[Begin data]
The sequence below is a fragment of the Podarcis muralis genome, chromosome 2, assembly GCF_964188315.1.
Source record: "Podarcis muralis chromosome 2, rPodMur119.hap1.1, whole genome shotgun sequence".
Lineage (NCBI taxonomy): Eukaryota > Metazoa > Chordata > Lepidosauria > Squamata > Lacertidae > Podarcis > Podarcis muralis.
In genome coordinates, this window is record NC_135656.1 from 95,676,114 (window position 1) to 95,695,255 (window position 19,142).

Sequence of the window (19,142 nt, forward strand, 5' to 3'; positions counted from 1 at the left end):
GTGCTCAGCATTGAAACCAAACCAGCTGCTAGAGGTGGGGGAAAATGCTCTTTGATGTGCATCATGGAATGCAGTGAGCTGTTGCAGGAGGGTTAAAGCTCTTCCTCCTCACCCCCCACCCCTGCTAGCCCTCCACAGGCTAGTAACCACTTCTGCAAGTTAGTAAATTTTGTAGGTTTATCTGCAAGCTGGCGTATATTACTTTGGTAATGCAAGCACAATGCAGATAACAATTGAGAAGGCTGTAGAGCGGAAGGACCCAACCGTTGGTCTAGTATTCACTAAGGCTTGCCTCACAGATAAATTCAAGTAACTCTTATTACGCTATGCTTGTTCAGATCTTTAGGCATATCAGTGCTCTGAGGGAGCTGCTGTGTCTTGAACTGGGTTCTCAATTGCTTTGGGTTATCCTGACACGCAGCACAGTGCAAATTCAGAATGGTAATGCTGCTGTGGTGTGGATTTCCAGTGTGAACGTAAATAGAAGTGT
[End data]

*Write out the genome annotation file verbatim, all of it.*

The sequence below is a fragment of the Podarcis muralis genome, chromosome 2, assembly GCF_964188315.1.
Source record: "Podarcis muralis chromosome 2, rPodMur119.hap1.1, whole genome shotgun sequence".
Lineage (NCBI taxonomy): Eukaryota > Metazoa > Chordata > Lepidosauria > Squamata > Lacertidae > Podarcis > Podarcis muralis.
In genome coordinates, this window is record NC_135656.1 from 95,676,114 (window position 1) to 95,695,255 (window position 19,142).

Sequence of the window (19,142 nt, forward strand, 5' to 3'; positions counted from 1 at the left end):
GTGCTCAGCATTGAAACCAAACCAGCTGCTAGAGGTGGGGGAAAATGCTCTTTGATGTGCATCATGGAATGCAGTGAGCTGTTGCAGGAGGGTTAAAGCTCTTCCTCCTCACCCCCCACCCCTGCTAGCCCTCCACAGGCTAGTAACCACTTCTGCAAGTTAGTAAATTTTGTAGGTTTATCTGCAAGCTGGCGTATATTACTTTGGTAATGCAAGCACAATGCAGATAACAATTGAGAAGGCTGTAGAGCGGAAGGACCCAACCGTTGGTCTAGTATTCACTAAGGCTTGCCTCACAGATAAATTCAAGTAACTCTTATTACGCTATGCTTGTTCAGATCTTTAGGCATATCAGTGCTCTGAGGGAGCTGCTGTGTCTTGAACTGGGTTCTCAATTGCTTTGGGTTATCCTGACACGCAGCACAGTGCAAATTCAGAATGGTAATGCTGCTGTGGTGTGGATTTCCAGTGTGAACGTAAATAGAAGTGT